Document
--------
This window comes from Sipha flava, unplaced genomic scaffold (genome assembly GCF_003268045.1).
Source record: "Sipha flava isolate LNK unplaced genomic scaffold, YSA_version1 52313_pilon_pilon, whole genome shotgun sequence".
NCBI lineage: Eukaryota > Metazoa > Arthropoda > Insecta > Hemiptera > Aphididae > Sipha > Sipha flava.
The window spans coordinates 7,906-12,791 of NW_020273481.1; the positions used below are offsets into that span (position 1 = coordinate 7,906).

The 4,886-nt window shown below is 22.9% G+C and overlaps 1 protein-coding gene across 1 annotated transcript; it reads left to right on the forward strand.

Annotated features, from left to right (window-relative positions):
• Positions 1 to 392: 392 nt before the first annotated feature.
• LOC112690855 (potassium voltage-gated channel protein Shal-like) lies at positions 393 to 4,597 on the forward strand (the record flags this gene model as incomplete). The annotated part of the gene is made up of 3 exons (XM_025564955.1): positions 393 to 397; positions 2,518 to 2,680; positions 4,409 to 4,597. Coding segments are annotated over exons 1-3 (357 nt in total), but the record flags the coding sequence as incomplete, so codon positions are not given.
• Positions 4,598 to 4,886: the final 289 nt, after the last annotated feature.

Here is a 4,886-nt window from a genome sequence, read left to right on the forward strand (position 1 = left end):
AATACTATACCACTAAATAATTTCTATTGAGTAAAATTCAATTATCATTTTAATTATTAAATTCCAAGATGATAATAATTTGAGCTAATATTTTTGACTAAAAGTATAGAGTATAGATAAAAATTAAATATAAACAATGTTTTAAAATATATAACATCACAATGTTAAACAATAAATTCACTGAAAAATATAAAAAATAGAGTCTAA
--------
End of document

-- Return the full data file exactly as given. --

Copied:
This window comes from Sipha flava, unplaced genomic scaffold (genome assembly GCF_003268045.1).
Source record: "Sipha flava isolate LNK unplaced genomic scaffold, YSA_version1 52313_pilon_pilon, whole genome shotgun sequence".
NCBI lineage: Eukaryota > Metazoa > Arthropoda > Insecta > Hemiptera > Aphididae > Sipha > Sipha flava.
The window spans coordinates 7,906-12,791 of NW_020273481.1; the positions used below are offsets into that span (position 1 = coordinate 7,906).

The 4,886-nt window shown below is 22.9% G+C and overlaps 1 protein-coding gene across 1 annotated transcript; it reads left to right on the forward strand.

Annotated features, from left to right (window-relative positions):
• Positions 1 to 392: 392 nt before the first annotated feature.
• LOC112690855 (potassium voltage-gated channel protein Shal-like) lies at positions 393 to 4,597 on the forward strand (the record flags this gene model as incomplete). The annotated part of the gene is made up of 3 exons (XM_025564955.1): positions 393 to 397; positions 2,518 to 2,680; positions 4,409 to 4,597. Coding segments are annotated over exons 1-3 (357 nt in total), but the record flags the coding sequence as incomplete, so codon positions are not given.
• Positions 4,598 to 4,886: the final 289 nt, after the last annotated feature.

Here is a 4,886-nt window from a genome sequence, read left to right on the forward strand (position 1 = left end):
AATACTATACCACTAAATAATTTCTATTGAGTAAAATTCAATTATCATTTTAATTATTAAATTCCAAGATGATAATAATTTGAGCTAATATTTTTGACTAAAAGTATAGAGTATAGATAAAAATTAAATATAAACAATGTTTTAAAATATATAACATCACAATGTTAAACAATAAATTCACTGAAAAATATAAAAAATAGAGTCTAA